Although the office ‘task’ chair has been around in some form or another for over a century and a half, the design remained pretty much the same until the 1970’s. Around that time medical professionals joined forces with the leading manufacturers to create new designs that were not only functional but better for our long term health also. Ergonomics was the keyword of the seventies when it came to office chairs, and more and more designers and manufacturers jumped on the bandwagon. It is now commonly accepted by employers and employees alike that the type of chair they sit in must be able to support them correctly, and there are even government guidelines in place specifying the minimum ergonomic requirements for an office chair that is to be used for two or more hours per day. New technology and new materials mean the chair is changing rapidly.
Ergonomics first became a word associated with office chairs in the seventies. New medical evidence had shown that many back problems were related to the issues that came from sitting down for long periods of time. In 1976, the very first ergonomic chair, The Ergon, was released into the marketplace. The Ergon was adjustable to allow it to fit the shape and size of the individual worker, while still retaining the features office chairs have had since their conception, such as a swivel seat and castors.
In 1980, a new innovation in office chair engineering became available. German manufacturers Wilkhahn released the first of their FS-line swivel chairs – the first chair where a series of axes allowed the chair to follow the movements of the sitter, providing support no matter what work was being performed.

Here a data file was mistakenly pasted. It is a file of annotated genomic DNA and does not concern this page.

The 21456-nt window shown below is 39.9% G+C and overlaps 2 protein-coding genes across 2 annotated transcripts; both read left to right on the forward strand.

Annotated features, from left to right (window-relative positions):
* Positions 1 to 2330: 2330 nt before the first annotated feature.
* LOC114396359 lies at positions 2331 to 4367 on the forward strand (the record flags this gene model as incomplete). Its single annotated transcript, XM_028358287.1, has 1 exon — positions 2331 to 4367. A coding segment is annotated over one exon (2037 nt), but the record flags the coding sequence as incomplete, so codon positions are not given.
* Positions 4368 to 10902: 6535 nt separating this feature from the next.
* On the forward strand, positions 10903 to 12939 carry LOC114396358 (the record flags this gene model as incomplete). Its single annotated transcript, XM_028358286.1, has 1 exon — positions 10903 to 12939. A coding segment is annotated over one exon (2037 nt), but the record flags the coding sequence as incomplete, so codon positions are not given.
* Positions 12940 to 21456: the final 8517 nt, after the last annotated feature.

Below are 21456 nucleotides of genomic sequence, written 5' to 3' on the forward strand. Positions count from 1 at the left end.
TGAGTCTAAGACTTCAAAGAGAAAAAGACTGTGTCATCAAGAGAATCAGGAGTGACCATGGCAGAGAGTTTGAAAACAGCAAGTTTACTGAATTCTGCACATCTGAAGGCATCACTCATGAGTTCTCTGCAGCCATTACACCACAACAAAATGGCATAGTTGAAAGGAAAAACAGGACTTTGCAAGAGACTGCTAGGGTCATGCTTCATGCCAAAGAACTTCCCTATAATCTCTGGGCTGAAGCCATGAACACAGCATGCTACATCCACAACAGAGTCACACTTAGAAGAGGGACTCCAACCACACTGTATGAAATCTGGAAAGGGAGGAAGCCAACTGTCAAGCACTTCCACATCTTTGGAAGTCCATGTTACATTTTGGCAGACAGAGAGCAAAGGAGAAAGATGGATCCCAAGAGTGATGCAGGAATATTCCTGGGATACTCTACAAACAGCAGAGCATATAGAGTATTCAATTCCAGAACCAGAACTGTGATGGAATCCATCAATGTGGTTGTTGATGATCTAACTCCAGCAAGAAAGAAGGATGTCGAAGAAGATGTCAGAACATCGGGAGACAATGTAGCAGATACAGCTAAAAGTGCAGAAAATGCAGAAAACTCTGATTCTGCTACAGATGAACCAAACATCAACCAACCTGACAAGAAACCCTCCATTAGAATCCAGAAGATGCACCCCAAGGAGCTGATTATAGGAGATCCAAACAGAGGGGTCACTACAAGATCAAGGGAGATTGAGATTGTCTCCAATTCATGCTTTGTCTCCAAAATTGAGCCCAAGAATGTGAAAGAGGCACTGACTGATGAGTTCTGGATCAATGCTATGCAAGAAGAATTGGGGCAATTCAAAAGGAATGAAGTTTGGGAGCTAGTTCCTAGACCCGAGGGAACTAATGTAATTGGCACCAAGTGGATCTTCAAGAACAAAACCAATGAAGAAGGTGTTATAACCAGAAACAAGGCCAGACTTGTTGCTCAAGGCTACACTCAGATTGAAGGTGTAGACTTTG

In 1984, the first major alternative to the classic chair shape came about. The renowned Norwegian manufacturer HAGs released the Capisco, the world’s first saddle chair. Saddle chairs are still popular today, as they promote active sitting and force the worker to keep core muscles moving slightly rather than allowing them to stiffen and have pressure build up.
The nineties saw the birth of two of the most iconic chairs in ergonomic office chair history – The Aeron and the Freedom Chair. Herman Miller’s Aeron is still today seen as a badge of style and comfort, with its revolutionary mesh back, curved lumbar support and range of adjustable features. The Freedom Chair by Humanscale was self-adjusting, with a distinctive style that could be recognised anywhere.
2000 – Present
Over the past decade or so, most of the new advances in chair design have been related to creating a chair that does more than you would expect. With ergonomic design sorted, it was now time to get more for your money. The Embody, another Herman Miller creation, claimed to not only prevent health problems, but to actually heal you while you worked. Whether or not this is true remains to be seen, but the chair has been in use now for around four years so we should see some results soon.
In 2010, who else but Herman Miller released the first true eco-chair – the SAYL. This chair does everything you would expect, but reduces your carbon footprint at the same time. It has fewer parts and uses less material than a conventional chair, with a support structure based on that of suspension bridges.
This post was written on behalf of www.chairoffice.co.uk.
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